Holy Basil, Stinging Nettles and Motherwort have been popular. We are adding Ashwaganda, Astragalus and Catnip.

Our tinctures are made from locally foraged plants, farm grown plants or purchased from Mountain Rose Herbs (affiliate link).

Do you use herbal tinctures? Are you interested in learning to make your own?

Monday, March 7, 2022

Putting Up Potatoes

Let’s talk taters!
The ease of growing, harvesting, storing and cooking potatoes makes them such a great crop! I love the adventure of digging potatoes, discovering what has grown.
In our garden I plant an early variety for fresh eating, a mid-season for short term storage and late season for winter storage. Late season and storage varieties will store best, after proper curing.
Potatoes are stored in our basement/pantry in mesh bags (about 10lbs each), with two or three thrown in a wooden box with ventilation or a bushel basket (pictured) - I line it with a burlap bag, then throw another over top to keep them in the dark. Then start to process them once they get sprouting. Ideal conditions are 36-40 degrees and 90% humidity - just do the best you can!


Potatoes can be processed a variety of ways for keeping. Usually I take the easy route and make mashed potatoes to freeze for easy meals! Twice bakers can also be prepped for freezing, as can shredded potatoes for hashbrowns.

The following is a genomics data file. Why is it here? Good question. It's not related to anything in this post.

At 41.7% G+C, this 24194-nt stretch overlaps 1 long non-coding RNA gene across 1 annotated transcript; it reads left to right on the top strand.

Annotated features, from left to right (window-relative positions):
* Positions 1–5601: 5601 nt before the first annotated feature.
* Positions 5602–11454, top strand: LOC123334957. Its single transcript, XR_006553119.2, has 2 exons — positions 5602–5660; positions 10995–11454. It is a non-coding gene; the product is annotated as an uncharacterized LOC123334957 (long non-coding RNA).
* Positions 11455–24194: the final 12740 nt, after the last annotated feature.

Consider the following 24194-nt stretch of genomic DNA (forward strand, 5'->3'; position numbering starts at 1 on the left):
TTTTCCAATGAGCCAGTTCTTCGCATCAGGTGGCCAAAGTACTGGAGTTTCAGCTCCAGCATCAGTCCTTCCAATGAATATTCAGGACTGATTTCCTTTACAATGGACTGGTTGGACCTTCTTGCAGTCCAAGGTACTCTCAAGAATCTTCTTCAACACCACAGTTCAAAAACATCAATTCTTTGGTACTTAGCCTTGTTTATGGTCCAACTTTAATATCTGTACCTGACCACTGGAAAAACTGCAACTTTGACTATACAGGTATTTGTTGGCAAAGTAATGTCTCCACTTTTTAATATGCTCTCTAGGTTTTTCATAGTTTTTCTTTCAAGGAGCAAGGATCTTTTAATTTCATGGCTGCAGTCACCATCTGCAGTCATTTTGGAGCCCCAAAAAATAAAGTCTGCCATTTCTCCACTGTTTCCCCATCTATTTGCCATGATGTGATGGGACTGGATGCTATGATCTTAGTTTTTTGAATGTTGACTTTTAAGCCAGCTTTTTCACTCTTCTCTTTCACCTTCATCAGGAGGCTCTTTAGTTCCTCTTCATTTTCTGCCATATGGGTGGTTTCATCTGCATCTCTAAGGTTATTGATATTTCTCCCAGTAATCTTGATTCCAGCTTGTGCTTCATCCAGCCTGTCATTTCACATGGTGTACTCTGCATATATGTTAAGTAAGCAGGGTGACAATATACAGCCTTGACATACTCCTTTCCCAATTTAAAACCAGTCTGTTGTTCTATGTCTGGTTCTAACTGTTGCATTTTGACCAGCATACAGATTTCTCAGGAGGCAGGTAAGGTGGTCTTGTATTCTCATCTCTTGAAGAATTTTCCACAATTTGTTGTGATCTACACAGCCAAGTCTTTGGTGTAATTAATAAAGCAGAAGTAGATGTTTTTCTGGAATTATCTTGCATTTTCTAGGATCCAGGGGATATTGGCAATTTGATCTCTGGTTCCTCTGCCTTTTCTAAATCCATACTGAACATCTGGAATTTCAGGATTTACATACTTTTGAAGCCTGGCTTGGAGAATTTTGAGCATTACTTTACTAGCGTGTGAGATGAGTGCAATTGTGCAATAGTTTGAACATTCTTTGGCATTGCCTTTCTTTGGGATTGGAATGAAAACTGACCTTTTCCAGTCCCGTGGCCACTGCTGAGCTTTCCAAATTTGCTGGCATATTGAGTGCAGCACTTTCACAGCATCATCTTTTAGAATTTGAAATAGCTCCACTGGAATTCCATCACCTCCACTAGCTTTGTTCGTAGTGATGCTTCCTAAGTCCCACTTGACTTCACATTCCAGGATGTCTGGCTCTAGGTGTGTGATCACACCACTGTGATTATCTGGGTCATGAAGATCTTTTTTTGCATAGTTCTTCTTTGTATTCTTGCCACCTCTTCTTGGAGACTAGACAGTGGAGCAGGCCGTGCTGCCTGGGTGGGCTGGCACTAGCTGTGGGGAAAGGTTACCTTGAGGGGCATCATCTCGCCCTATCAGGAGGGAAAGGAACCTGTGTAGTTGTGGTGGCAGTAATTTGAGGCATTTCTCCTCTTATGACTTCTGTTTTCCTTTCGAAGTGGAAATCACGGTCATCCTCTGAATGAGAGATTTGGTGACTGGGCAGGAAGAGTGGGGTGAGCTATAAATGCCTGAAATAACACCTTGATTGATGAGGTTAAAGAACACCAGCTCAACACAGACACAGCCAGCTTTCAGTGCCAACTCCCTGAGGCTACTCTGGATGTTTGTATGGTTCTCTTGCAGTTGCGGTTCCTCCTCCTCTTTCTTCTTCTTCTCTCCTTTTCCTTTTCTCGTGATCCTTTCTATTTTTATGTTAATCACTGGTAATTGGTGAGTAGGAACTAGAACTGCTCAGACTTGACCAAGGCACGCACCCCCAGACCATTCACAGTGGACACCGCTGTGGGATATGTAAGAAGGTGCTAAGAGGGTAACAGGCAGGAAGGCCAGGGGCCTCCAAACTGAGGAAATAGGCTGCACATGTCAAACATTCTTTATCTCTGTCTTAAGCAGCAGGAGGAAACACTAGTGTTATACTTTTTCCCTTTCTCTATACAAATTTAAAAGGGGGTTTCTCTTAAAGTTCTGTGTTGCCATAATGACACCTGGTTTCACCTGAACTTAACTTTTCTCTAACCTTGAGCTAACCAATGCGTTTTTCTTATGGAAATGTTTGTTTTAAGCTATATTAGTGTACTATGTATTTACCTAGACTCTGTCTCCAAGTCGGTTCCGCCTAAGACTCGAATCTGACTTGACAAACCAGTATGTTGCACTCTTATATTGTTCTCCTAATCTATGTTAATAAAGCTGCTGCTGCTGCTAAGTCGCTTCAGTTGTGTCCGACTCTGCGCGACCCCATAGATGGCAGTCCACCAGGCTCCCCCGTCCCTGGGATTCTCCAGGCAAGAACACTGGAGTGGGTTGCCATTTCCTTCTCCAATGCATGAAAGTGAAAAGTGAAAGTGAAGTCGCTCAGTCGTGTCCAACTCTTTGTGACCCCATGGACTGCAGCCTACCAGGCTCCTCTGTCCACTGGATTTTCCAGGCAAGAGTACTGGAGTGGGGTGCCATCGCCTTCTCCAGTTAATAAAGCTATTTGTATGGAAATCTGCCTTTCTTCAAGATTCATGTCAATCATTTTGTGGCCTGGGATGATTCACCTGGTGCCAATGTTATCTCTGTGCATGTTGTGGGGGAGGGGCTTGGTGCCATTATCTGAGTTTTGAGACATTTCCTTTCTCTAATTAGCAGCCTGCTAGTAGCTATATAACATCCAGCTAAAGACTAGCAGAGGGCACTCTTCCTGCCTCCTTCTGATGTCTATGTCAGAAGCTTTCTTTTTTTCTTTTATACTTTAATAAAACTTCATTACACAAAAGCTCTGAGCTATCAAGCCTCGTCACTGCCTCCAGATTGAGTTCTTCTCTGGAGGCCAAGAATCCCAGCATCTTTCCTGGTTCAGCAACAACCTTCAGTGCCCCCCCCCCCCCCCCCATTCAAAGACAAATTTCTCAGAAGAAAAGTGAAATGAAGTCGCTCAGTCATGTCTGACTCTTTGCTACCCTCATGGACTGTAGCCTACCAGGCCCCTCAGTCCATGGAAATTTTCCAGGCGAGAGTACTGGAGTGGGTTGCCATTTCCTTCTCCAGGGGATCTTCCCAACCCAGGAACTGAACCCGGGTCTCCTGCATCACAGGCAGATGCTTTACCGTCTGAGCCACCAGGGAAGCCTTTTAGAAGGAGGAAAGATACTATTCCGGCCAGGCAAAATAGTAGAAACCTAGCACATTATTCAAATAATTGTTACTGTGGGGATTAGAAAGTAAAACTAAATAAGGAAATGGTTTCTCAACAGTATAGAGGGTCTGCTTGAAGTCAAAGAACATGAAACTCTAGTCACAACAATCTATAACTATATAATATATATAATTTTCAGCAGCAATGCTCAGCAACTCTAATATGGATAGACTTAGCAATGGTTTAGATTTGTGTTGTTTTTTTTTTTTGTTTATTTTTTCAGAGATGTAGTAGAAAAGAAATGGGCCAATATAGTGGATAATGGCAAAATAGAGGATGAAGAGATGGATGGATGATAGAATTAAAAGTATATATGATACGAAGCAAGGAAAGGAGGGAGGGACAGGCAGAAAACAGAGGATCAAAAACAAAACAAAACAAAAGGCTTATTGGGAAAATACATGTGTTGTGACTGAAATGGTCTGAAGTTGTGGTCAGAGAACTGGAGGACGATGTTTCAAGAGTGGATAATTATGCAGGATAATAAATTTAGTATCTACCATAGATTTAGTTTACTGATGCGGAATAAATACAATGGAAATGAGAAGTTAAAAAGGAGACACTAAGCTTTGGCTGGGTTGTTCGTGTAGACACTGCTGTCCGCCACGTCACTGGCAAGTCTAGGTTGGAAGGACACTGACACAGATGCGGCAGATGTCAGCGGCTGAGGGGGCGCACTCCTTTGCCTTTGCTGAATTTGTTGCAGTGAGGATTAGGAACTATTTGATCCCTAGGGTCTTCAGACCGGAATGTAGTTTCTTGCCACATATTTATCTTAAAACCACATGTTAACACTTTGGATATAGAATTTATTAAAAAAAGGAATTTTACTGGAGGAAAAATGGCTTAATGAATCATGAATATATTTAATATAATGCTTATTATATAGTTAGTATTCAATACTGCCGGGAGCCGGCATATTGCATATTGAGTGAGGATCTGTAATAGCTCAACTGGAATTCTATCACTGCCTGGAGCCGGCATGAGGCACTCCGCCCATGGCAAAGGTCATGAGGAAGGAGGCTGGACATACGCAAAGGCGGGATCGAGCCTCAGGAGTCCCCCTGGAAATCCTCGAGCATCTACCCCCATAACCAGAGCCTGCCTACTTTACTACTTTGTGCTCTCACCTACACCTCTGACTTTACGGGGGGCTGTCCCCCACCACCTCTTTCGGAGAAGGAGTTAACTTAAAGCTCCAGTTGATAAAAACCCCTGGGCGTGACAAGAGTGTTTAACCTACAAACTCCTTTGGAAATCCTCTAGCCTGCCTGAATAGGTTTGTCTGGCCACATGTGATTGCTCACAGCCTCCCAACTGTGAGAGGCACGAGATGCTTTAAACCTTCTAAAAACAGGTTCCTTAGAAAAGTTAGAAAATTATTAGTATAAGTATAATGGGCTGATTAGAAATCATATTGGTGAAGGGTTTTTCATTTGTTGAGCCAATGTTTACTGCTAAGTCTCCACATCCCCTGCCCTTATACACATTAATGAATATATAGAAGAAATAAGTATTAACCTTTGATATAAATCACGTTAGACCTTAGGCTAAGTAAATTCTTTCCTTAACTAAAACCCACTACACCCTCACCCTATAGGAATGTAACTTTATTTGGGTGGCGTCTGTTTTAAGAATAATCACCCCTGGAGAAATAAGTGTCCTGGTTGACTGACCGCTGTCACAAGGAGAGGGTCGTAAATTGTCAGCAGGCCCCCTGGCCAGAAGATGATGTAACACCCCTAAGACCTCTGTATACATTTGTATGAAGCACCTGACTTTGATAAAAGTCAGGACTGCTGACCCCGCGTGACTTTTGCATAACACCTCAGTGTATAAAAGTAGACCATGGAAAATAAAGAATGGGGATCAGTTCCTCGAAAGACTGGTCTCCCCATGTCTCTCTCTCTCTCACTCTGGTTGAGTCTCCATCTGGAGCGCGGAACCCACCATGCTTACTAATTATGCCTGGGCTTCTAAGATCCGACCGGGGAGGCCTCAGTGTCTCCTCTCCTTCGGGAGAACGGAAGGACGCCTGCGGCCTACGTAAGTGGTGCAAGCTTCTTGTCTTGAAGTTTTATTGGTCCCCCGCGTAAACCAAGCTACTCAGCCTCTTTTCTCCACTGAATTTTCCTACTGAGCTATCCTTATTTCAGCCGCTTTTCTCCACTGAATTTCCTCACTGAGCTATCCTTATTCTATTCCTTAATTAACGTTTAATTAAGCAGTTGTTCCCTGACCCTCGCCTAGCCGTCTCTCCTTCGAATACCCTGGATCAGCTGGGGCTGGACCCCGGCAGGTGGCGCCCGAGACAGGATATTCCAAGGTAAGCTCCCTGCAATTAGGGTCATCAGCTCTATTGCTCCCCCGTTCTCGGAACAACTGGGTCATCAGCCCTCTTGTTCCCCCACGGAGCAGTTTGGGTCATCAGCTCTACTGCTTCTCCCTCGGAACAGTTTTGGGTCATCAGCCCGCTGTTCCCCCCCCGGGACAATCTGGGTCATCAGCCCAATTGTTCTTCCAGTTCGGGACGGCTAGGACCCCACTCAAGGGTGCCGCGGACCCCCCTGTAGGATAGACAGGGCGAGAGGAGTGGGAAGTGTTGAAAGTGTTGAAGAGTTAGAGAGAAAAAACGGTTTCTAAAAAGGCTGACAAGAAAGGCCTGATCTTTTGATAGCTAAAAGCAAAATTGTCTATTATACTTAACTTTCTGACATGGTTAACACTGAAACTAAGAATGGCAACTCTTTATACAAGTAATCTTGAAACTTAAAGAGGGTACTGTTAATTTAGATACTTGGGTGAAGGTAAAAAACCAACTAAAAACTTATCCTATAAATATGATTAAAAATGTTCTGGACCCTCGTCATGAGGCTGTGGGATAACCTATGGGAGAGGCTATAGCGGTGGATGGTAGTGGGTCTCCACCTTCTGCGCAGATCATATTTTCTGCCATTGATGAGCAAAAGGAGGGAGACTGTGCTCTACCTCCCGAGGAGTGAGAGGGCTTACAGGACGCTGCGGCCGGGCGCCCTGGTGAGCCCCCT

Dehydrating potatoes is another great option. Slice up and dry; rehydrate in water to use as desired, or toss straight into soups. I would also like to try dehydrating mashed potatoes (without any dairy) to crumble up and have on hand for instant mashers!


Potatoes can also be canned! This is a project I’d like to try with the last of our alien sprouting potatoes. This fall I canned beef stew, which turned out amazing and it’s a nice idea if you have a few to use up.
I’d love to hear any other ideas you may have! Pop ideas and any questions in the comments below!
My fav place for buying seed potatoes is The Maine Potato Lady! This year we are growing Nicola, Natascha and Canela Russet. Mountain Rose is my FAV early variety. Green Mountain is my fav storage variety.

Thursday, February 3, 2022

Storing & Preserving Onions


It's February and the pantry continues to provide. On a good year our onions will last us until fresh onions come in during the summer. Then we'll enjoy fresh, uncured onions to last us til cured, storage onions come back in season.

Uncured onions need refrigeration. Cured storage onion varieties keep in the pantry. You want to make sure when stocking the pantry to choose good storage varieties, which will be noted in seed catalogs, or by your farmer. In our garden we grown Red Wing and Cortland (yellow) types. After harvest, onions are laid out on screens to let their neck dry down and skins cure, to seal off routes for moisture and pathogens that may negatively affect storage.